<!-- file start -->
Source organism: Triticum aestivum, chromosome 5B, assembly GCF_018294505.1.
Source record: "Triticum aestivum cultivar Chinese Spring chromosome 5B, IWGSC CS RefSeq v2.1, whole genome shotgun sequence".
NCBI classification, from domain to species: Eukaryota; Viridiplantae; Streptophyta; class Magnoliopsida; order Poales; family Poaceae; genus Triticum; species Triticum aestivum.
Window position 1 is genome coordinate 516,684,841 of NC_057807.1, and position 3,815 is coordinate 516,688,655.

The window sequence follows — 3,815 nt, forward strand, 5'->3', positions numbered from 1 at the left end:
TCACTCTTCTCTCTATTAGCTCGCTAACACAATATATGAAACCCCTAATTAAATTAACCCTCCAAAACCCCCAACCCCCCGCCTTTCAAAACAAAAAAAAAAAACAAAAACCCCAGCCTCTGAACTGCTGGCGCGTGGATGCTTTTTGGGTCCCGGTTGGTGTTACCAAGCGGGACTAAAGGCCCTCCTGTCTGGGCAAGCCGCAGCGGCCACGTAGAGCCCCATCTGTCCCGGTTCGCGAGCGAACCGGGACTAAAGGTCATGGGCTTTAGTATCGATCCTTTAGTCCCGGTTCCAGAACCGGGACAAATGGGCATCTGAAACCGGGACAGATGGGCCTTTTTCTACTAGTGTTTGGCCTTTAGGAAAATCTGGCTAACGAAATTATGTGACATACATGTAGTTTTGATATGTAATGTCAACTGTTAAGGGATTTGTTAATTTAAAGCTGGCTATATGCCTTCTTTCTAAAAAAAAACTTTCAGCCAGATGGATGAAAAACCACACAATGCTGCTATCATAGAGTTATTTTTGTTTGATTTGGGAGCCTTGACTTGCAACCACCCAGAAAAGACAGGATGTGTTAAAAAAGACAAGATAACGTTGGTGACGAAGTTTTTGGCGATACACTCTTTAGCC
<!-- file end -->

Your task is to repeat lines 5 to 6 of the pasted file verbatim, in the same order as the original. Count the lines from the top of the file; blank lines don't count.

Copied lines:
The window sequence follows — 3,815 nt, forward strand, 5'->3', positions numbered from 1 at the left end:
TCACTCTTCTCTCTATTAGCTCGCTAACACAATATATGAAACCCCTAATTAAATTAACCCTCCAAAACCCCCAACCCCCCGCCTTTCAAAACAAAAAAAAAAAACAAAAACCCCAGCCTCTGAACTGCTGGCGCGTGGATGCTTTTTGGGTCCCGGTTGGTGTTACCAAGCGGGACTAAAGGCCCTCCTGTCTGGGCAAGCCGCAGCGGCCACGTAGAGCCCCATCTGTCCCGGTTCGCGAGCGAACCGGGACTAAAGGTCATGGGCTTTAGTATCGATCCTTTAGTCCCGGTTCCAGAACCGGGACAAATGGGCATCTGAAACCGGGACAGATGGGCCTTTTTCTACTAGTGTTTGGCCTTTAGGAAAATCTGGCTAACGAAATTATGTGACATACATGTAGTTTTGATATGTAATGTCAACTGTTAAGGGATTTGTTAATTTAAAGCTGGCTATATGCCTTCTTTCTAAAAAAAAACTTTCAGCCAGATGGATGAAAAACCACACAATGCTGCTATCATAGAGTTATTTTTGTTTGATTTGGGAGCCTTGACTTGCAACCACCCAGAAAAGACAGGATGTGTTAAAAAAGACAAGATAACGTTGGTGACGAAGTTTTTGGCGATACACTCTTTAGCC